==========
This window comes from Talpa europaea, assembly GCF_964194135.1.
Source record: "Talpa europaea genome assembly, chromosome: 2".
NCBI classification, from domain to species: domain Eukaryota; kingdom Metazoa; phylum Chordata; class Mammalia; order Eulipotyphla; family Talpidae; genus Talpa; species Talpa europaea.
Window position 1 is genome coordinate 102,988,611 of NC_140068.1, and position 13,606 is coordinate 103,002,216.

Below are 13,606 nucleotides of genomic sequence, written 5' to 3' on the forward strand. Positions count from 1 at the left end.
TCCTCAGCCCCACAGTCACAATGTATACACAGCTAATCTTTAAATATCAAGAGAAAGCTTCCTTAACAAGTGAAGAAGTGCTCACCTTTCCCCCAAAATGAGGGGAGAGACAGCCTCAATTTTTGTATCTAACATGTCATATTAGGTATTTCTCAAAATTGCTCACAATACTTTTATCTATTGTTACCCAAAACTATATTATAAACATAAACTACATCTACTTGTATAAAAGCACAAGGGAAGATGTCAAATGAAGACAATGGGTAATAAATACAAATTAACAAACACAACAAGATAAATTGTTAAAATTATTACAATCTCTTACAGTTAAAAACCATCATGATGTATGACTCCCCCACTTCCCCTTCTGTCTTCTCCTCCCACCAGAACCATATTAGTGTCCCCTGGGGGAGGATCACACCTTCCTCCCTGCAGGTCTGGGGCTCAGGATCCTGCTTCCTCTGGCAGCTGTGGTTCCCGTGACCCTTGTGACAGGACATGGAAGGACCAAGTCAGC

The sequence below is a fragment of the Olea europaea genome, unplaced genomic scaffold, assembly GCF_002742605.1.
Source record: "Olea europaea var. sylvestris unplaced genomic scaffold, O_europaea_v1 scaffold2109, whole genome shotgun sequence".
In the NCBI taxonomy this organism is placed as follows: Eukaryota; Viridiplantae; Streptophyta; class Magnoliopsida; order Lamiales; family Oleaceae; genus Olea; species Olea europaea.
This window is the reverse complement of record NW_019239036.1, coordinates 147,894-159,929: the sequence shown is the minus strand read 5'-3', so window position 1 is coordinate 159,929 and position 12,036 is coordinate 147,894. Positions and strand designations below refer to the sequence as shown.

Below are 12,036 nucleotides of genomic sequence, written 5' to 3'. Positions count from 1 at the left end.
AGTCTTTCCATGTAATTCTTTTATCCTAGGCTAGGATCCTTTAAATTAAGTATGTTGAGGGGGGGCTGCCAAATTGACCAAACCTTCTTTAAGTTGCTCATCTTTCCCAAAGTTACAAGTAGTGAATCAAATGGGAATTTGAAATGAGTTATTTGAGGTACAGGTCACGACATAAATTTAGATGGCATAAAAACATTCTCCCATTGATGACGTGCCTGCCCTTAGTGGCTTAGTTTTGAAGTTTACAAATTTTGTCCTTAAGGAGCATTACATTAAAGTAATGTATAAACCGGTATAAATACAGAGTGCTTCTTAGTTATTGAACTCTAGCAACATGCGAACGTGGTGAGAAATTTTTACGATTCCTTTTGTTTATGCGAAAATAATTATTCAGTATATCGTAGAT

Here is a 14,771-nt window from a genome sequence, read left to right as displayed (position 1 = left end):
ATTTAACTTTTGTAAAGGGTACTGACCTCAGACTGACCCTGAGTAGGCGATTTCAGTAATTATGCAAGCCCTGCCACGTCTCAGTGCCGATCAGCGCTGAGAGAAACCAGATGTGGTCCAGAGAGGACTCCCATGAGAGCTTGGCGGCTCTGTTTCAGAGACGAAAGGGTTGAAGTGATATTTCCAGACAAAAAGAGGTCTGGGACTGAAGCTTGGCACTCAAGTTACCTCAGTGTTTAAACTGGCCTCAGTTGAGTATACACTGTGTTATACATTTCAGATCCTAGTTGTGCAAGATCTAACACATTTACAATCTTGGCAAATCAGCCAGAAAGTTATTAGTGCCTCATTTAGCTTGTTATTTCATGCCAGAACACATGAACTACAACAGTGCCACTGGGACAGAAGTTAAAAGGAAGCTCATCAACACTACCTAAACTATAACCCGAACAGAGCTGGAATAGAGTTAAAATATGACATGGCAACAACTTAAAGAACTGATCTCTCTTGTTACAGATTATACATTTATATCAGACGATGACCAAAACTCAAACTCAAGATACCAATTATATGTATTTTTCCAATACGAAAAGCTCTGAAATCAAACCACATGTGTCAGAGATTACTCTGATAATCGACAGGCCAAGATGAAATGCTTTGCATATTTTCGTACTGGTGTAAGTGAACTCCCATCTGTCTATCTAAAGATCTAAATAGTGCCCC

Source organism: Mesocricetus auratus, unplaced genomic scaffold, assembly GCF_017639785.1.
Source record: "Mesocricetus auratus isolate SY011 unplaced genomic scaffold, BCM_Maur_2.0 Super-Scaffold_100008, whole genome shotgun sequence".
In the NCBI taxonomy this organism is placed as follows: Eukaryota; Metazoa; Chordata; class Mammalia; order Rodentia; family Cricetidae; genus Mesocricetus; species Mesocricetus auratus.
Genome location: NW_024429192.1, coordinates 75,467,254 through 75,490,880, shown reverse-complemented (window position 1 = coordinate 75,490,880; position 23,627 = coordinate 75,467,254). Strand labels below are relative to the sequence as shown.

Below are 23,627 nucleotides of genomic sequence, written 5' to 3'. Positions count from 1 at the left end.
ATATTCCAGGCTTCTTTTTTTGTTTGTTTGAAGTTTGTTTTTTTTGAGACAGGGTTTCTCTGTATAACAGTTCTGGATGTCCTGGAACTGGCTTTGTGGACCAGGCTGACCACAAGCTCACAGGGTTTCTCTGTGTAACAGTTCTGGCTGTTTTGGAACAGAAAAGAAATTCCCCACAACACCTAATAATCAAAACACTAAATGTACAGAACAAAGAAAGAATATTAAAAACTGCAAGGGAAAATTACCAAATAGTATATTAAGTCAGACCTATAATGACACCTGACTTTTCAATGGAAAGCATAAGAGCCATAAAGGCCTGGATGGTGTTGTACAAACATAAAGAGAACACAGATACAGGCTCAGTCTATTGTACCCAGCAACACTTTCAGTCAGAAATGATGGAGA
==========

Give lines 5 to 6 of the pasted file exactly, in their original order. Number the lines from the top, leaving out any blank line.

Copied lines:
Below are 13,606 nucleotides of genomic sequence, written 5' to 3' on the forward strand. Positions count from 1 at the left end.
TCCTCAGCCCCACAGTCACAATGTATACACAGCTAATCTTTAAATATCAAGAGAAAGCTTCCTTAACAAGTGAAGAAGTGCTCACCTTTCCCCCAAAATGAGGGGAGAGACAGCCTCAATTTTTGTATCTAACATGTCATATTAGGTATTTCTCAAAATTGCTCACAATACTTTTATCTATTGTTACCCAAAACTATATTATAAACATAAACTACATCTACTTGTATAAAAGCACAAGGGAAGATGTCAAATGAAGACAATGGGTAATAAATACAAATTAACAAACACAACAAGATAAATTGTTAAAATTATTACAATCTCTTACAGTTAAAAACCATCATGATGTATGACTCCCCCACTTCCCCTTCTGTCTTCTCCTCCCACCAGAACCATATTAGTGTCCCCTGGGGGAGGATCACACCTTCCTCCCTGCAGGTCTGGGGCTCAGGATCCTGCTTCCTCTGGCAGCTGTGGTTCCCGTGACCCTTGTGACAGGACATGGAAGGACCAAGTCAGC